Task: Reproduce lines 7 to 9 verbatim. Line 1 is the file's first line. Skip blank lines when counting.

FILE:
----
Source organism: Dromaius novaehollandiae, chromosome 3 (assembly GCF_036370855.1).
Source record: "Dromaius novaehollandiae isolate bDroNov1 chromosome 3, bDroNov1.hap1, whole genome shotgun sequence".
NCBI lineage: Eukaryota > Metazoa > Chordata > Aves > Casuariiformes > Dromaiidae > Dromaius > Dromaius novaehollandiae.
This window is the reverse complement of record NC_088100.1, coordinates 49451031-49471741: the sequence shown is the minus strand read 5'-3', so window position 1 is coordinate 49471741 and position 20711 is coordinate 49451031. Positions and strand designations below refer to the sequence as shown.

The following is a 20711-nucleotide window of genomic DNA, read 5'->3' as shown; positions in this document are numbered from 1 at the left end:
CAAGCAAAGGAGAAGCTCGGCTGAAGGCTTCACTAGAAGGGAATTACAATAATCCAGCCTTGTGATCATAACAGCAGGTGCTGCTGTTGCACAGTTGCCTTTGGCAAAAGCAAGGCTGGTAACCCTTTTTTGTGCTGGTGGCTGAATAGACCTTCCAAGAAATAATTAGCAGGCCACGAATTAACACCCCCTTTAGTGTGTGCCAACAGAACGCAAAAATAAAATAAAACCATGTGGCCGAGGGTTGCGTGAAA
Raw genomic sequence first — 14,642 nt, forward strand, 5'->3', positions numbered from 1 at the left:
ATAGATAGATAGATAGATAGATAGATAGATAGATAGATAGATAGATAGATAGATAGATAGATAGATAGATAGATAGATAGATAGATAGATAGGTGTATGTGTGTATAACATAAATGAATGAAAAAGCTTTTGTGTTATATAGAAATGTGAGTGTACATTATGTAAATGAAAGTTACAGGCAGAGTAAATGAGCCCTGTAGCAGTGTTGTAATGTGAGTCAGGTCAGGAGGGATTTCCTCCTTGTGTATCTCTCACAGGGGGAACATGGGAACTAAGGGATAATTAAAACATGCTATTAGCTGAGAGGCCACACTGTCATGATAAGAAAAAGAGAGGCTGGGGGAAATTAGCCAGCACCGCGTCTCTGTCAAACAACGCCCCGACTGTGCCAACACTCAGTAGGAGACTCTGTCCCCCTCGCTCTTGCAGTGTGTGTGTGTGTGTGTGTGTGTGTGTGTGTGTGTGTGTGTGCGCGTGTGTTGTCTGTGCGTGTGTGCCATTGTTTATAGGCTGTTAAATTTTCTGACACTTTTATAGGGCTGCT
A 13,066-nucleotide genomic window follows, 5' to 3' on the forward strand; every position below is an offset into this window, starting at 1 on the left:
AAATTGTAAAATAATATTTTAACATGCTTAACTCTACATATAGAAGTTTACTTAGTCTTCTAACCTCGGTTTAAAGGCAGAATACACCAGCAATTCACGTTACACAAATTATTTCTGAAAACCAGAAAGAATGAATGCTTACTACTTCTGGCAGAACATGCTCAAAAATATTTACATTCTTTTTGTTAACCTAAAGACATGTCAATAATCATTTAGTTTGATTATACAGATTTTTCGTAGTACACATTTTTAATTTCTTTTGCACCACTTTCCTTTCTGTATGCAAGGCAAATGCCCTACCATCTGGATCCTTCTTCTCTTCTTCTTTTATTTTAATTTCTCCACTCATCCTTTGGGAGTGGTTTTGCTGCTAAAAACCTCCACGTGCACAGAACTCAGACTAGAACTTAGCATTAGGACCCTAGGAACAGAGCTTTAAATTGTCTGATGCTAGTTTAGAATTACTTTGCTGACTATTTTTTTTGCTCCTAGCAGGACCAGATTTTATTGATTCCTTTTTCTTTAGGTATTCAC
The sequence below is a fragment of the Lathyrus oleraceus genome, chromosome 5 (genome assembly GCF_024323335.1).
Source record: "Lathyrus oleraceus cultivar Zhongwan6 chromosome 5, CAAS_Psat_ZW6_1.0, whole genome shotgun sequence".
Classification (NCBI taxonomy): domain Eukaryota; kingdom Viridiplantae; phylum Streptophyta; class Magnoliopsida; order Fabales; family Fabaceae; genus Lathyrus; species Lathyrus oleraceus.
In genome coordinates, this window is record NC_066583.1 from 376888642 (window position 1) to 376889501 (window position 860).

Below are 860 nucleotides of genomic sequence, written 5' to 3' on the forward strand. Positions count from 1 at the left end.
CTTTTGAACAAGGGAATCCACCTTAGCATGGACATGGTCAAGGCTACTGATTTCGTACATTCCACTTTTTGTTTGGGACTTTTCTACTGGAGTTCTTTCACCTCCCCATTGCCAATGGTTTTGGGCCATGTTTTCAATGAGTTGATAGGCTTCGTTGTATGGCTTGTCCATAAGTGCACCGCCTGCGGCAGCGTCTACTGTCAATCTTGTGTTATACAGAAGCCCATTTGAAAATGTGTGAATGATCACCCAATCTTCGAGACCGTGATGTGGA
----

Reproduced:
Raw genomic sequence first — 14,642 nt, forward strand, 5'->3', positions numbered from 1 at the left:
ATAGATAGATAGATAGATAGATAGATAGATAGATAGATAGATAGATAGATAGATAGATAGATAGATAGATAGATAGATAGATAGATAGATAGGTGTATGTGTGTATAACATAAATGAATGAAAAAGCTTTTGTGTTATATAGAAATGTGAGTGTACATTATGTAAATGAAAGTTACAGGCAGAGTAAATGAGCCCTGTAGCAGTGTTGTAATGTGAGTCAGGTCAGGAGGGATTTCCTCCTTGTGTATCTCTCACAGGGGGAACATGGGAACTAAGGGATAATTAAAACATGCTATTAGCTGAGAGGCCACACTGTCATGATAAGAAAAAGAGAGGCTGGGGGAAATTAGCCAGCACCGCGTCTCTGTCAAACAACGCCCCGACTGTGCCAACACTCAGTAGGAGACTCTGTCCCCCTCGCTCTTGCAGTGTGTGTGTGTGTGTGTGTGTGTGTGTGTGTGTGTGTGTGTGCGCGTGTGTTGTCTGTGCGTGTGTGCCATTGTTTATAGGCTGTTAAATTTTCTGACACTTTTATAGGGCTGCT
A 13,066-nucleotide genomic window follows, 5' to 3' on the forward strand; every position below is an offset into this window, starting at 1 on the left: